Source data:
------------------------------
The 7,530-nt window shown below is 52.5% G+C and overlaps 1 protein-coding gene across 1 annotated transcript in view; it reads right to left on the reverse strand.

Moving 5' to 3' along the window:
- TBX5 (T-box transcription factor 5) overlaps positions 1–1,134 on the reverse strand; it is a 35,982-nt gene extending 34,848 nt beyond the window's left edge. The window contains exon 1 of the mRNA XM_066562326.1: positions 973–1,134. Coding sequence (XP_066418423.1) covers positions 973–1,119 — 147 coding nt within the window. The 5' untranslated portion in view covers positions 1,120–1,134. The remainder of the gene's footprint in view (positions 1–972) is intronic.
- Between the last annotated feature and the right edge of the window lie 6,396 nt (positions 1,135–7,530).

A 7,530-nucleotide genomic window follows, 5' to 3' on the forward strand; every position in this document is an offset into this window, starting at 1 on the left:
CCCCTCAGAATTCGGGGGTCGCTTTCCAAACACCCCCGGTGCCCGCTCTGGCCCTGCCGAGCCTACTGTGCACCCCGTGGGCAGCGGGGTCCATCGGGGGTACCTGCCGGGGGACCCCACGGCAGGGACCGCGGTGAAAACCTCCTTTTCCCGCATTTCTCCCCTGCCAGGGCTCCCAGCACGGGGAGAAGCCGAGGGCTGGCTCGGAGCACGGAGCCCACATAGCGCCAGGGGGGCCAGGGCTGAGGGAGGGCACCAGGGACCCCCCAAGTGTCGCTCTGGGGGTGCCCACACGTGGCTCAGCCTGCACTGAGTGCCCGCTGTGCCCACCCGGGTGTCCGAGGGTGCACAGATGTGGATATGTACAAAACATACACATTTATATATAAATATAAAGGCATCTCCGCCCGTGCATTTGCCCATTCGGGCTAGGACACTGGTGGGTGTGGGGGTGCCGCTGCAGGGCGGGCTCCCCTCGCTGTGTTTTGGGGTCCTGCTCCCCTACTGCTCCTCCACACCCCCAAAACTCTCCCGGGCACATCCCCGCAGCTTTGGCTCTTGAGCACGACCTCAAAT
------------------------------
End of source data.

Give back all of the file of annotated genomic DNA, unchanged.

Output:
The 7,530-nt window shown below is 52.5% G+C and overlaps 1 protein-coding gene across 1 annotated transcript in view; it reads right to left on the reverse strand.

Moving 5' to 3' along the window:
- TBX5 (T-box transcription factor 5) overlaps positions 1–1,134 on the reverse strand; it is a 35,982-nt gene extending 34,848 nt beyond the window's left edge. The window contains exon 1 of the mRNA XM_066562326.1: positions 973–1,134. Coding sequence (XP_066418423.1) covers positions 973–1,119 — 147 coding nt within the window. The 5' untranslated portion in view covers positions 1,120–1,134. The remainder of the gene's footprint in view (positions 1–972) is intronic.
- Between the last annotated feature and the right edge of the window lie 6,396 nt (positions 1,135–7,530).

A 7,530-nucleotide genomic window follows, 5' to 3' on the forward strand; every position in this document is an offset into this window, starting at 1 on the left:
CCCCTCAGAATTCGGGGGTCGCTTTCCAAACACCCCCGGTGCCCGCTCTGGCCCTGCCGAGCCTACTGTGCACCCCGTGGGCAGCGGGGTCCATCGGGGGTACCTGCCGGGGGACCCCACGGCAGGGACCGCGGTGAAAACCTCCTTTTCCCGCATTTCTCCCCTGCCAGGGCTCCCAGCACGGGGAGAAGCCGAGGGCTGGCTCGGAGCACGGAGCCCACATAGCGCCAGGGGGGCCAGGGCTGAGGGAGGGCACCAGGGACCCCCCAAGTGTCGCTCTGGGGGTGCCCACACGTGGCTCAGCCTGCACTGAGTGCCCGCTGTGCCCACCCGGGTGTCCGAGGGTGCACAGATGTGGATATGTACAAAACATACACATTTATATATAAATATAAAGGCATCTCCGCCCGTGCATTTGCCCATTCGGGCTAGGACACTGGTGGGTGTGGGGGTGCCGCTGCAGGGCGGGCTCCCCTCGCTGTGTTTTGGGGTCCTGCTCCCCTACTGCTCCTCCACACCCCCAAAACTCTCCCGGGCACATCCCCGCAGCTTTGGCTCTTGAGCACGACCTCAAAT